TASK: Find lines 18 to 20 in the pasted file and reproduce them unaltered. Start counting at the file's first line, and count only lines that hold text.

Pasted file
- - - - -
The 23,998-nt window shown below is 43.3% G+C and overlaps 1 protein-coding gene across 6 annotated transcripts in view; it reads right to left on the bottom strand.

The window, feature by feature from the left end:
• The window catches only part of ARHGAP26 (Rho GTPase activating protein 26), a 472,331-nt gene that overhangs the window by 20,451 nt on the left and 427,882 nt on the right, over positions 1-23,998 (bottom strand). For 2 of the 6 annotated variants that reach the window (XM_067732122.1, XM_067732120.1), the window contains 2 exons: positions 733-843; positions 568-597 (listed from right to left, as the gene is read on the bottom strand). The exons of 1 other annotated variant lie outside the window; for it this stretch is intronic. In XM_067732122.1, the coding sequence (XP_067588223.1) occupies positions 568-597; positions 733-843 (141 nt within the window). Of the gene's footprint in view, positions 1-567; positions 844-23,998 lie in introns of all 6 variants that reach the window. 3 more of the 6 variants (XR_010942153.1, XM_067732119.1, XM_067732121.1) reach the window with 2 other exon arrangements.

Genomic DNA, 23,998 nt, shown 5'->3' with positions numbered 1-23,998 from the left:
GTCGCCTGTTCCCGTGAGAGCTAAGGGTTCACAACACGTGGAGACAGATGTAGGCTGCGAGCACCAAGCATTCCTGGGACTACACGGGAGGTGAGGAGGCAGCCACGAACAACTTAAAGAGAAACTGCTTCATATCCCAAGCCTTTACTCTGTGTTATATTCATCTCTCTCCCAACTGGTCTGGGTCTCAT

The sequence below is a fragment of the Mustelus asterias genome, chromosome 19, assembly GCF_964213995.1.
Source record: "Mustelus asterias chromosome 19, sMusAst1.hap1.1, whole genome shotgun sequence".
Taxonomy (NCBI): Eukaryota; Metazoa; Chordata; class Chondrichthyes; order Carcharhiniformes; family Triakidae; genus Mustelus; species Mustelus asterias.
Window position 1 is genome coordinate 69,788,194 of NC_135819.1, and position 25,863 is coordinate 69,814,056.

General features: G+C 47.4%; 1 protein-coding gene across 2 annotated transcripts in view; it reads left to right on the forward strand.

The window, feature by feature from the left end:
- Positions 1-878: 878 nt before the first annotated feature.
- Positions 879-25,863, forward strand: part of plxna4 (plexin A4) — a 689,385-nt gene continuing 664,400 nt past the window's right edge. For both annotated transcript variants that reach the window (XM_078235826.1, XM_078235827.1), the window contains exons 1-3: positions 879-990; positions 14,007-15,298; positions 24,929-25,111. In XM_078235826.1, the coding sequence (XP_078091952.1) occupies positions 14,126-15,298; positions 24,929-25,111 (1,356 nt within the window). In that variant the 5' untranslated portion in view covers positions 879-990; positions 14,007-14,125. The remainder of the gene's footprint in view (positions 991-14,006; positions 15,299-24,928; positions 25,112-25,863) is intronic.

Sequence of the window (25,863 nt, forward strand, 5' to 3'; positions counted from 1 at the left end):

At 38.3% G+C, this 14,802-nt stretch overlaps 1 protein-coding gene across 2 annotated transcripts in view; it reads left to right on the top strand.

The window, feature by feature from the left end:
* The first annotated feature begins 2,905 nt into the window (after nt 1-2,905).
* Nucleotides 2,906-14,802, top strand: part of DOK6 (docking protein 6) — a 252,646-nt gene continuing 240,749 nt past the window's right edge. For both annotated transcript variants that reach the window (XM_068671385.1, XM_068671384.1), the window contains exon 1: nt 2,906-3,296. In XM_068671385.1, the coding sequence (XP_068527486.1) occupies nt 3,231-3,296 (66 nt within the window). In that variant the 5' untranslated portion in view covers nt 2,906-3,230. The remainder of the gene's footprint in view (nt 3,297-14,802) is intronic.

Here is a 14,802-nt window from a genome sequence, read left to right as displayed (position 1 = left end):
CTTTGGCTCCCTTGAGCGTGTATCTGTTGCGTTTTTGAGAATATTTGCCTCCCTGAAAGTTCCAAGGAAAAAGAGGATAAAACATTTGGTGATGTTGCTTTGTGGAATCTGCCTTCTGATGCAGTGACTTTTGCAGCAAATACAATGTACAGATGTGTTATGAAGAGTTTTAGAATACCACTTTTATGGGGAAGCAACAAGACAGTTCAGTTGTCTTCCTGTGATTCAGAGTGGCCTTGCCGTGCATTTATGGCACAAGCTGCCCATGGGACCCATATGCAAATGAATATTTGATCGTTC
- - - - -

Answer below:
* Nucleotides 2,906-14,802, top strand: part of DOK6 (docking protein 6) — a 252,646-nt gene continuing 240,749 nt past the window's right edge. For both annotated transcript variants that reach the window (XM_068671385.1, XM_068671384.1), the window contains exon 1: nt 2,906-3,296. In XM_068671385.1, the coding sequence (XP_068527486.1) occupies nt 3,231-3,296 (66 nt within the window). In that variant the 5' untranslated portion in view covers nt 2,906-3,230. The remainder of the gene's footprint in view (nt 3,297-14,802) is intronic.

Here is a 14,802-nt window from a genome sequence, read left to right as displayed (position 1 = left end):
CTTTGGCTCCCTTGAGCGTGTATCTGTTGCGTTTTTGAGAATATTTGCCTCCCTGAAAGTTCCAAGGAAAAAGAGGATAAAACATTTGGTGATGTTGCTTTGTGGAATCTGCCTTCTGATGCAGTGACTTTTGCAGCAAATACAATGTACAGATGTGTTATGAAGAGTTTTAGAATACCACTTTTATGGGGAAGCAACAAGACAGTTCAGTTGTCTTCCTGTGATTCAGAGTGGCCTTGCCGTGCATTTATGGCACAAGCTGCCCATGGGACCCATATGCAAATGAATATTTGATCGTTC